(The gift of) time is precious

Time is precious when you have an inoperable brain tumour, simply because you might not have a whole great lump of it left to play with.

But it’s not the ‘limited amount left’ kind of time that has been bothering me of late. It is the barely noticeable small thefts that have added up to a comprehensive time robbery right under my nose.

The trips to the doctors, the waiting rooms, the scans and prescriptions. Each a short simple exercise, but each bringing with it a series of little time wasters: childcare, travel, logistics, re-arrangements, decisions. It may be a 20-minute appointment, but there goes another half day. Telephone calls to insurers, letters written to schools, appointments chased up. A legal document to be finalised, forms to be signed, money to be moved around.

The unwelcome time-consuming admin of an unwelcome time-limiting disease.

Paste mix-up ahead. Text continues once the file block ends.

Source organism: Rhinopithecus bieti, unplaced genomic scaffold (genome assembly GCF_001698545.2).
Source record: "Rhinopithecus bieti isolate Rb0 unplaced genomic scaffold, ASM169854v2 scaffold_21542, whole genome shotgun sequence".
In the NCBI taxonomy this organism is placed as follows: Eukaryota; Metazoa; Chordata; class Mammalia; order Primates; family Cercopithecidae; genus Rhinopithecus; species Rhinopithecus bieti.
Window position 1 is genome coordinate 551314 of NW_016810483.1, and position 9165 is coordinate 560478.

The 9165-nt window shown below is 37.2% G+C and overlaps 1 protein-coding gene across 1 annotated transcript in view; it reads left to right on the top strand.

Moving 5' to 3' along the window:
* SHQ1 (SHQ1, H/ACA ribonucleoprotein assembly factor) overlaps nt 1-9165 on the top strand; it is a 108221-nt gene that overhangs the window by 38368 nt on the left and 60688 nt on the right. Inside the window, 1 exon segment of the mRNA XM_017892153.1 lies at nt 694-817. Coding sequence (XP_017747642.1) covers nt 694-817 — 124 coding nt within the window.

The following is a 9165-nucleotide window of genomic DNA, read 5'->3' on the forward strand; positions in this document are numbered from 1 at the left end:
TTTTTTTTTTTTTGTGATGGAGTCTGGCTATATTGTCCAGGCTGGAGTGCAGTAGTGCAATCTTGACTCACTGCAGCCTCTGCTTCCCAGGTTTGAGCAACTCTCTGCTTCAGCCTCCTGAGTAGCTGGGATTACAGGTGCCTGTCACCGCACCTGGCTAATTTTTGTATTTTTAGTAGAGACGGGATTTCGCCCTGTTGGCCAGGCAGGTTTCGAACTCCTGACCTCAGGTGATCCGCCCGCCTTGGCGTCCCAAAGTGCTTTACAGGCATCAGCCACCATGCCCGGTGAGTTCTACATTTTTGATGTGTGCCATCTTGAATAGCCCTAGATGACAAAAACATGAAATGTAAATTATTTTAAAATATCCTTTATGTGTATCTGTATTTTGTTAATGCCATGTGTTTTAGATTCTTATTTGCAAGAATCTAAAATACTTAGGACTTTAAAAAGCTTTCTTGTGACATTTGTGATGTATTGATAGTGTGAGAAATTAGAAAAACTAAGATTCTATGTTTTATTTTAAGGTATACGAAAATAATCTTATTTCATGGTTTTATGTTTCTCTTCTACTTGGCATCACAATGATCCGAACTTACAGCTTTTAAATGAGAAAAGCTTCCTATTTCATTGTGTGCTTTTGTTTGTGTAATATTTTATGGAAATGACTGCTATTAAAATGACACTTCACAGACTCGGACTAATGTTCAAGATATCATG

The worst thief of all is that which steals the time you need to simply absorb and understand what has happened. The time it takes to deal with the challenge mentally and spiritually. The time needed to talk, to consider, to chew over, to think. Because this isn’t the kind of time that can be chiselled into convenient chunks and snatched back in 10 minutes here, 20 minutes there.

Over the last four months, the time given freely by friends and family (and even those I don’t know well) has moved me in its generosity.

It has been the simplest gifts, like offering to spend time with our children, so we have the time we need to make phone calls or write those letters. Time to get to the doctors without negotiating a series of logistical hurdles.